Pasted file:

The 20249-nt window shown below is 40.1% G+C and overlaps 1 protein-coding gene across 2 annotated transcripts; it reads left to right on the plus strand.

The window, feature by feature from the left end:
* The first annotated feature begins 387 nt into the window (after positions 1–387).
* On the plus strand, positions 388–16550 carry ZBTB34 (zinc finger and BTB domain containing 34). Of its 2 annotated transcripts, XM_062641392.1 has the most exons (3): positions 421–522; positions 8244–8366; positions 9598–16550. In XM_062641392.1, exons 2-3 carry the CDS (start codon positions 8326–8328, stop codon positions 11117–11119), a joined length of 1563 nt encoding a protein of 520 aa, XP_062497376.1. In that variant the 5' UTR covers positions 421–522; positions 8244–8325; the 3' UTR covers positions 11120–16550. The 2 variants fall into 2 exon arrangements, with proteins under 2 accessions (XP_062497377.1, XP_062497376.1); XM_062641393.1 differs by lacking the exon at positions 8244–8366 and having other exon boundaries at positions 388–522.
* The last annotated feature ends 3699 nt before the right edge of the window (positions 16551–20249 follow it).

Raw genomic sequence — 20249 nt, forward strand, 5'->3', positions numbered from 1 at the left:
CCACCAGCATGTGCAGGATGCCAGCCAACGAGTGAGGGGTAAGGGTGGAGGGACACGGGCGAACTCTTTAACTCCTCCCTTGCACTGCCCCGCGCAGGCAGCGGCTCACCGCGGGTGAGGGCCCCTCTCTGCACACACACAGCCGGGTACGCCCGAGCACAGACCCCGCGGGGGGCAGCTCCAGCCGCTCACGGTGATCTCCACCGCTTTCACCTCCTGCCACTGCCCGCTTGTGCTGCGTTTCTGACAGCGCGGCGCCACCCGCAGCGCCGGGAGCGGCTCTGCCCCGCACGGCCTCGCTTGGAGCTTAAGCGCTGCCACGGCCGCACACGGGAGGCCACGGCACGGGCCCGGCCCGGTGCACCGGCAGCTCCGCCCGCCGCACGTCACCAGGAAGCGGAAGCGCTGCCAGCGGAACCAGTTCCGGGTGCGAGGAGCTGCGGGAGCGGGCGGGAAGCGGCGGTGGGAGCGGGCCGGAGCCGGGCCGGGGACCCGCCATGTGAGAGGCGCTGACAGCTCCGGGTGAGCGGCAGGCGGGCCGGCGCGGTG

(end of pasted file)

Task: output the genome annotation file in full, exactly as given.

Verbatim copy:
The 20249-nt window shown below is 40.1% G+C and overlaps 1 protein-coding gene across 2 annotated transcripts; it reads left to right on the plus strand.

The window, feature by feature from the left end:
* The first annotated feature begins 387 nt into the window (after positions 1–387).
* On the plus strand, positions 388–16550 carry ZBTB34 (zinc finger and BTB domain containing 34). Of its 2 annotated transcripts, XM_062641392.1 has the most exons (3): positions 421–522; positions 8244–8366; positions 9598–16550. In XM_062641392.1, exons 2-3 carry the CDS (start codon positions 8326–8328, stop codon positions 11117–11119), a joined length of 1563 nt encoding a protein of 520 aa, XP_062497376.1. In that variant the 5' UTR covers positions 421–522; positions 8244–8325; the 3' UTR covers positions 11120–16550. The 2 variants fall into 2 exon arrangements, with proteins under 2 accessions (XP_062497377.1, XP_062497376.1); XM_062641393.1 differs by lacking the exon at positions 8244–8366 and having other exon boundaries at positions 388–522.
* The last annotated feature ends 3699 nt before the right edge of the window (positions 16551–20249 follow it).

Raw genomic sequence — 20249 nt, forward strand, 5'->3', positions numbered from 1 at the left:
CCACCAGCATGTGCAGGATGCCAGCCAACGAGTGAGGGGTAAGGGTGGAGGGACACGGGCGAACTCTTTAACTCCTCCCTTGCACTGCCCCGCGCAGGCAGCGGCTCACCGCGGGTGAGGGCCCCTCTCTGCACACACACAGCCGGGTACGCCCGAGCACAGACCCCGCGGGGGGCAGCTCCAGCCGCTCACGGTGATCTCCACCGCTTTCACCTCCTGCCACTGCCCGCTTGTGCTGCGTTTCTGACAGCGCGGCGCCACCCGCAGCGCCGGGAGCGGCTCTGCCCCGCACGGCCTCGCTTGGAGCTTAAGCGCTGCCACGGCCGCACACGGGAGGCCACGGCACGGGCCCGGCCCGGTGCACCGGCAGCTCCGCCCGCCGCACGTCACCAGGAAGCGGAAGCGCTGCCAGCGGAACCAGTTCCGGGTGCGAGGAGCTGCGGGAGCGGGCGGGAAGCGGCGGTGGGAGCGGGCCGGAGCCGGGCCGGGGACCCGCCATGTGAGAGGCGCTGACAGCTCCGGGTGAGCGGCAGGCGGGCCGGCGCGGTG